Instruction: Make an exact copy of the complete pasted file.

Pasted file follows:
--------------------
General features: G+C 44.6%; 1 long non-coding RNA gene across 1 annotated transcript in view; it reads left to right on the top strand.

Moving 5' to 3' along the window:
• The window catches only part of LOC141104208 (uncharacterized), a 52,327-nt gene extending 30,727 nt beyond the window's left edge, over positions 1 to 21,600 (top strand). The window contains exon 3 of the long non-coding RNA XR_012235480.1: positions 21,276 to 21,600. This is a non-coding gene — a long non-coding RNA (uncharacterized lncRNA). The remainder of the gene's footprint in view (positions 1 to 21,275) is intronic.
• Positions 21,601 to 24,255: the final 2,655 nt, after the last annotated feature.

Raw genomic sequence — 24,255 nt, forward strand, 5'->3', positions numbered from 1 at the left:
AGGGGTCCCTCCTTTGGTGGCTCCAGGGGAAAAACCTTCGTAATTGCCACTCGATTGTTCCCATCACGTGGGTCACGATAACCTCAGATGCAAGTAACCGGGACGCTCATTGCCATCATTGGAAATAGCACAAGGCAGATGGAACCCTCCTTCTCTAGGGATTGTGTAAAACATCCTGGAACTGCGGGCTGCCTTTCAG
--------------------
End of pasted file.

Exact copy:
General features: G+C 44.6%; 1 long non-coding RNA gene across 1 annotated transcript in view; it reads left to right on the top strand.

Moving 5' to 3' along the window:
• The window catches only part of LOC141104208 (uncharacterized), a 52,327-nt gene extending 30,727 nt beyond the window's left edge, over positions 1 to 21,600 (top strand). The window contains exon 3 of the long non-coding RNA XR_012235480.1: positions 21,276 to 21,600. This is a non-coding gene — a long non-coding RNA (uncharacterized lncRNA). The remainder of the gene's footprint in view (positions 1 to 21,275) is intronic.
• Positions 21,601 to 24,255: the final 2,655 nt, after the last annotated feature.

Raw genomic sequence — 24,255 nt, forward strand, 5'->3', positions numbered from 1 at the left:
AGGGGTCCCTCCTTTGGTGGCTCCAGGGGAAAAACCTTCGTAATTGCCACTCGATTGTTCCCATCACGTGGGTCACGATAACCTCAGATGCAAGTAACCGGGACGCTCATTGCCATCATTGGAAATAGCACAAGGCAGATGGAACCCTCCTTCTCTAGGGATTGTGTAAAACATCCTGGAACTGCGGGCTGCCTTTCAG